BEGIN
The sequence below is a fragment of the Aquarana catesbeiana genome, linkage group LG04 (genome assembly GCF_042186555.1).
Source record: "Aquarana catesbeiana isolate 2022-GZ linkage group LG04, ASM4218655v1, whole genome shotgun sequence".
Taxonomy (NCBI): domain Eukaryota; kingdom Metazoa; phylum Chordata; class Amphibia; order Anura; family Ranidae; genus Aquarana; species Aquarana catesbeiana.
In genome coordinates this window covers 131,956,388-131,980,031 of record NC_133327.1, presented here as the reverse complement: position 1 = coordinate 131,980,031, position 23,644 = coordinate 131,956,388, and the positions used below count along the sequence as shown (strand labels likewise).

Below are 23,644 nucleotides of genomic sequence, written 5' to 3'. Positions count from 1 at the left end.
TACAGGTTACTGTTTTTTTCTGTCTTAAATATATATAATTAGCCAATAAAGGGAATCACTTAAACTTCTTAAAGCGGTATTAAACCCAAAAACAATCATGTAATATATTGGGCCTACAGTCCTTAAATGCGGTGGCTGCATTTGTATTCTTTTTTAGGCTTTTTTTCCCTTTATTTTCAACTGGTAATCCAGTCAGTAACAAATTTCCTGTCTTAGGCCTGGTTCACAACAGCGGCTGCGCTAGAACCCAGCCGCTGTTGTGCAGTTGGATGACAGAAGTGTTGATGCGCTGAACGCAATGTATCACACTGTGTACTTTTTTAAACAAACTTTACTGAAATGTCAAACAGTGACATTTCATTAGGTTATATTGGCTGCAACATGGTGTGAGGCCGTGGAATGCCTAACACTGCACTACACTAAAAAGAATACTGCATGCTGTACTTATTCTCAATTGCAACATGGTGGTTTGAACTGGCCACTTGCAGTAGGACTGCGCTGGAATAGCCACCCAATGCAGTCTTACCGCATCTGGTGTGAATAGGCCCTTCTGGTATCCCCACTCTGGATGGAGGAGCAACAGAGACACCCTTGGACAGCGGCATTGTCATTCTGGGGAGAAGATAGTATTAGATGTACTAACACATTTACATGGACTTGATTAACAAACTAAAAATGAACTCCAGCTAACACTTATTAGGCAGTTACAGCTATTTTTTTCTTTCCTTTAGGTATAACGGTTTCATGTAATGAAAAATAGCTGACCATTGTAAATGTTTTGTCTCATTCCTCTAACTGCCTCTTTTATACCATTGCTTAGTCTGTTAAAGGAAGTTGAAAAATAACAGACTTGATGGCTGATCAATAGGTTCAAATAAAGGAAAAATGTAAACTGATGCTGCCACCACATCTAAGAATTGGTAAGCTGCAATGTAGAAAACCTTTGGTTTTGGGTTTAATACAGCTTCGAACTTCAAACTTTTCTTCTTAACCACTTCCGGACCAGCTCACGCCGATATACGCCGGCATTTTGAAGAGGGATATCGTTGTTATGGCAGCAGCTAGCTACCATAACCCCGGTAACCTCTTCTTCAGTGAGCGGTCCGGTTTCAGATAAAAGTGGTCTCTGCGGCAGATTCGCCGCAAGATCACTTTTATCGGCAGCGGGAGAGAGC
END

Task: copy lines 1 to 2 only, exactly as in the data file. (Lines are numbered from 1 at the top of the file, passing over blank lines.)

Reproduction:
The sequence below is a fragment of the Aquarana catesbeiana genome, linkage group LG04 (genome assembly GCF_042186555.1).
Source record: "Aquarana catesbeiana isolate 2022-GZ linkage group LG04, ASM4218655v1, whole genome shotgun sequence".